Raising Mississippi: Kellogg Embraces a Tough Slog in the Deep South

Some battles never seem to end in the United States—like, for example, the battle to ensure a fair shake for low-income people and communities of color in Mississippi. 

For nearly the past 60 years, the W.K. Kellogg Foundation has been involved in that battle in one way or another. And lately, it's been ramping things up. It designated Mississippi as one of its priority places in 2007. In 2013, it opened a regional office in Jackson, the state capital. The last president of Kellogg, Sperling K. Speirn, said that opening the office was one of his biggest accomplishments. The current president, La June Montgomery Tabron, may be even more committed to this fight. She has family roots in Clarksdale, Mississippi. 

One focal point of Kellogg's work in the state is Sunflower County, which lies in the heart of the delta. It's a lush, humid, fertile land where cotton, soybeans, corn and rice thrive. Catfish ponds abound, making Delta Pride Catfish the county’s biggest employer. The county is so lightly populated that it only averages 42 people per square mile. The population is 73 percent African American. No freeways run through the county. The county seat, Indianola, has a population of just 10,000. Its claim to fame is the B.B. King Museum and Delta Interpretive Center. (Blues legend King was born on a plantation in nearby Itta Bena.) The state as a whole is dead last in median family income and in the percentage of people who have finished high school.

Oh, and another thing about this isolated spot in the Deep South. According to the Mississippi Center for Justice, “Sunflower County has some of the worst health statistics and economic disparity and is still one of the most racially segregated areas in the U.S.”

The health situation is exacerbated for the 36 percent of Sunflower County residents who live below the poverty level, because Sunflower’s native son, Mississippi Governor Phil Bryant, has not expanded Medicaid coverage to low-income adults. About 500,000 Mississippians are without health insurance coverage, more people than live in Kansas City, Missouri.

The forward march of history, it might be said, has stalled out in Sunflower County. And that's just the kind of challenge the Kellogg Foundation is drawn to. Certainly, though, it's under no illusions that change will come either easily or quickly. Raising Sunflower County—and Mississippi—will be a tough slog, and Kellogg's longstanding stake here stands in sharp contrast to the notion that foundations flit from fad to fad. There's nothing trendy about sticking up for people who've been underdogs for the past two centuries.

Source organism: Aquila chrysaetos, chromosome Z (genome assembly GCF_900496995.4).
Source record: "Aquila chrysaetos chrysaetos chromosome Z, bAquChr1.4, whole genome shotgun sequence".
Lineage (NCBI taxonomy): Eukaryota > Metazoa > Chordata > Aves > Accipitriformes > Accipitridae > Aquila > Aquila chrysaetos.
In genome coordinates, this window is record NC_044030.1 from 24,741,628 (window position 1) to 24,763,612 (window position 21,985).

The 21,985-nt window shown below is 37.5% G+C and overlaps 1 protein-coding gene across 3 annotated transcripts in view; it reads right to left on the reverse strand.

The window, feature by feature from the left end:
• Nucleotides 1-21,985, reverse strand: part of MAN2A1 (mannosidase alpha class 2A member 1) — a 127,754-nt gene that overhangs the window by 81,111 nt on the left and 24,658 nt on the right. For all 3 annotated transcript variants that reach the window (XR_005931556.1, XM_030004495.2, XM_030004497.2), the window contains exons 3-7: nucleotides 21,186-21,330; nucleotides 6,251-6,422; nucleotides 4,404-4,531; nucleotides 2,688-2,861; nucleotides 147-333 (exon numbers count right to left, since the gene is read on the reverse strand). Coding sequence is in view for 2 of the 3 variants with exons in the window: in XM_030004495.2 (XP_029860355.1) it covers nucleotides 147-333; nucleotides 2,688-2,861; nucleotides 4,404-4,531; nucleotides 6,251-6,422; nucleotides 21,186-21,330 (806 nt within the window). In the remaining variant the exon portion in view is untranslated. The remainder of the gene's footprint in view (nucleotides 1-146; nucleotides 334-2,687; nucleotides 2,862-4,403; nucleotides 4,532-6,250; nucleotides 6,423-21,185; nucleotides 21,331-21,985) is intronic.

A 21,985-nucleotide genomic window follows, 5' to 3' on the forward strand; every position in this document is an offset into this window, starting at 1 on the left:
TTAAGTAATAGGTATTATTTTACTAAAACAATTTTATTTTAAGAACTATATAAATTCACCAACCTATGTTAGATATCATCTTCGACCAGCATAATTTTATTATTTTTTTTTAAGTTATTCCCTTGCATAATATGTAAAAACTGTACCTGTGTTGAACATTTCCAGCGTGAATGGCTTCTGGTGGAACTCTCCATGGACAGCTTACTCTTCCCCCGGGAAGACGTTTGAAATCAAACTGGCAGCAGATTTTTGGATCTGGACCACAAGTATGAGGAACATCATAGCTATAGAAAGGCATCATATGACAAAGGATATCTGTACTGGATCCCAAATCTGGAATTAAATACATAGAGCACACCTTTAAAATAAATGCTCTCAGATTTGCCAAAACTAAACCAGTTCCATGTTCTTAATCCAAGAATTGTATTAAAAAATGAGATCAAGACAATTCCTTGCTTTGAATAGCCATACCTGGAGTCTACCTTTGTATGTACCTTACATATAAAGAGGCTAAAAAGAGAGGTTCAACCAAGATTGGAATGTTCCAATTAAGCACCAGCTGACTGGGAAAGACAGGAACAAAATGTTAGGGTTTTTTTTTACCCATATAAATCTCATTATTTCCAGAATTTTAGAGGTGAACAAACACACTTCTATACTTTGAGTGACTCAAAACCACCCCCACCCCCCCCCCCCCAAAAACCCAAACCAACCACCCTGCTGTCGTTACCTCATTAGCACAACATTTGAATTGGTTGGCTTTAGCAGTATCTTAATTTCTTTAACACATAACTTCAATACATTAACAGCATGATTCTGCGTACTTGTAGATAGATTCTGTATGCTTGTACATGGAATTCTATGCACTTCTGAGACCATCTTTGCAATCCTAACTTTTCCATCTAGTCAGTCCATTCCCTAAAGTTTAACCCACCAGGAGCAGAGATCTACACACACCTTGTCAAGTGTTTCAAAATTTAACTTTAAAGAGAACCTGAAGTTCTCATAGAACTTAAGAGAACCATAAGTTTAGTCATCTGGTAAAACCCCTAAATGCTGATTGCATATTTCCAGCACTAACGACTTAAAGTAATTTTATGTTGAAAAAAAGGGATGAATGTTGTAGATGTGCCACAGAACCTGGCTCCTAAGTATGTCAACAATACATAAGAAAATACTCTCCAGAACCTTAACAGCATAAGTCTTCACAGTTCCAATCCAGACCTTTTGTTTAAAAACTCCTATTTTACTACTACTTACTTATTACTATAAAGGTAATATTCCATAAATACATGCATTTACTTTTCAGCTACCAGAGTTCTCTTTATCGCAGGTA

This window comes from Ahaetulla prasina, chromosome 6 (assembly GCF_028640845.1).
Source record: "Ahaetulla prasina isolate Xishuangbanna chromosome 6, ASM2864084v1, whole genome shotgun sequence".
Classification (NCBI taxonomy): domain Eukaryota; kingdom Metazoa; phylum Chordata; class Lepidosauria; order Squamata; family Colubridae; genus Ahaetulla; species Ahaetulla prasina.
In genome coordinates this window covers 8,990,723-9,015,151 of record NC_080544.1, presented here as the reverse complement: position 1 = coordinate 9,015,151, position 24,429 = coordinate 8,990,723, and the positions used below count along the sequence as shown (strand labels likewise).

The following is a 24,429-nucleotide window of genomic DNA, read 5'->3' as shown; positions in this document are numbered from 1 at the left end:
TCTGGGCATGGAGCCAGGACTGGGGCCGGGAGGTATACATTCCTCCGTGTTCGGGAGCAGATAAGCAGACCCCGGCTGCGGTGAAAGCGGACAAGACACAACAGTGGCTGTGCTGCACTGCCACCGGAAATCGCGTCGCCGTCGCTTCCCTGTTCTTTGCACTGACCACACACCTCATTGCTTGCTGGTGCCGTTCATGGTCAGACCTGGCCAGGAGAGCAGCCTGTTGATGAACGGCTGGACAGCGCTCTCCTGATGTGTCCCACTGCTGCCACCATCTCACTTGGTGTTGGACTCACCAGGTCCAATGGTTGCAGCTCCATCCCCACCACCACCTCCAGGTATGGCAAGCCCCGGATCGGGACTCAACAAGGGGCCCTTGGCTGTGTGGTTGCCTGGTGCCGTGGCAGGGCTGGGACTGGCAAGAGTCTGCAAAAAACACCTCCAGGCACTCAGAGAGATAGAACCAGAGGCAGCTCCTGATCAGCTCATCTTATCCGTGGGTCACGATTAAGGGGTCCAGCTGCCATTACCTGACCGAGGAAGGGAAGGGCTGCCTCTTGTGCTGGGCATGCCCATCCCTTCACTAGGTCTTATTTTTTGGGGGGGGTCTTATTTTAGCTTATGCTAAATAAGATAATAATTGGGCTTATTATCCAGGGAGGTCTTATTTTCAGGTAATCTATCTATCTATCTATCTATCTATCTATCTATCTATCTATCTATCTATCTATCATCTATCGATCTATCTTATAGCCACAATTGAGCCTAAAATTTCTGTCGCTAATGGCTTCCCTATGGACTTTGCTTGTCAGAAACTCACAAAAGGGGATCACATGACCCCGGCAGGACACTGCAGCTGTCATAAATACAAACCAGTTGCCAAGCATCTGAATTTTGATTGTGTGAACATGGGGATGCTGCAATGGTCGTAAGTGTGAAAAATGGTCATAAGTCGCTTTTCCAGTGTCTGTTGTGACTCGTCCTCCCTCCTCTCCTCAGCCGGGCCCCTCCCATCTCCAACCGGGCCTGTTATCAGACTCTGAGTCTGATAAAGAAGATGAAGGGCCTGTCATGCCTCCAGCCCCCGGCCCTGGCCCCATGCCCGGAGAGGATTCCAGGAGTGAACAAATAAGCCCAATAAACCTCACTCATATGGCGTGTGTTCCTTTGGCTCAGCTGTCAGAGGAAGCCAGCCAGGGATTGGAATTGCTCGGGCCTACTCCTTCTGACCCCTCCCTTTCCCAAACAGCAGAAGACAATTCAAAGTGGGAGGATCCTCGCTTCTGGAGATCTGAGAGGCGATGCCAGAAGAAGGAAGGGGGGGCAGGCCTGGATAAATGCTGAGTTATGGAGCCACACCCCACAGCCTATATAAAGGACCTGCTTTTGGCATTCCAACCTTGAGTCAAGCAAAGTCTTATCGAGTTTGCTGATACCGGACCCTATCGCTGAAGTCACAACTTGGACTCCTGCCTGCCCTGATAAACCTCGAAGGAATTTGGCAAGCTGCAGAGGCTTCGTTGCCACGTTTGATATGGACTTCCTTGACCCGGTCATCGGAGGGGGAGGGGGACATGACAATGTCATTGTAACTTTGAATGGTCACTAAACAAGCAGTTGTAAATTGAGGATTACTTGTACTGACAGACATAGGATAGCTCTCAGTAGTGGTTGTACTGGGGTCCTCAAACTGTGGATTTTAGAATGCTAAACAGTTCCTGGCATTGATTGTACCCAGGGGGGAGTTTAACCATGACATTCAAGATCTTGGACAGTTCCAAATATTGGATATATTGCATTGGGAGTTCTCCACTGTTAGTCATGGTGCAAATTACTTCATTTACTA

The foundation currently has seven ongoing grants to the Mississippi Center for Justice; three support its work in Sunflower County. Kellogg money is helping the center fight to promote economic and health equity; to improve job opportunities for young people; and to reduce the structural racism of the county's education system. Among other things, the center offers a financial education boot camp in Sunflower County for working, single African-American mothers who are members of Supporting Partnerships to Assure Ready Kids (SPARK) a Kellogg Foundation initiative to ensure school readiness for children as young as 3.

The Mississippi Center for Justice describes itself as “a nonprofit, public interest law firm committed to advancing racial and economic justice.” It was organized “to address the urgent need to re-establish in-state advocacy on behalf of low-income people and communities of color.”

One issue that's been on the center's front burner in recent years has been health care. It's prevented 65,000 impoverished aged and disabled Mississippians from losing health care and is fighting for full implementation of the Affordable Care act.

Of course, Kellogg money flows to many other nonprofits in Mississippi, too. These grants reflect the range of issues that Kellogg cares about, and show how the foundation is bringing the full brunt of its resources to bear in Mississippi across a variety of areas. For example, it's supporting work by the Southern Poverty Law Center to challenge harsh school discipline policies and reform the juvenile justice system.

Most intriguing is how Kellogg has made several grants in Mississippi through its racial healing initiative. Its biggest give along these lines, made early this year, was $2.3 million to help support the first state-funded civil rights museum in Mississippi.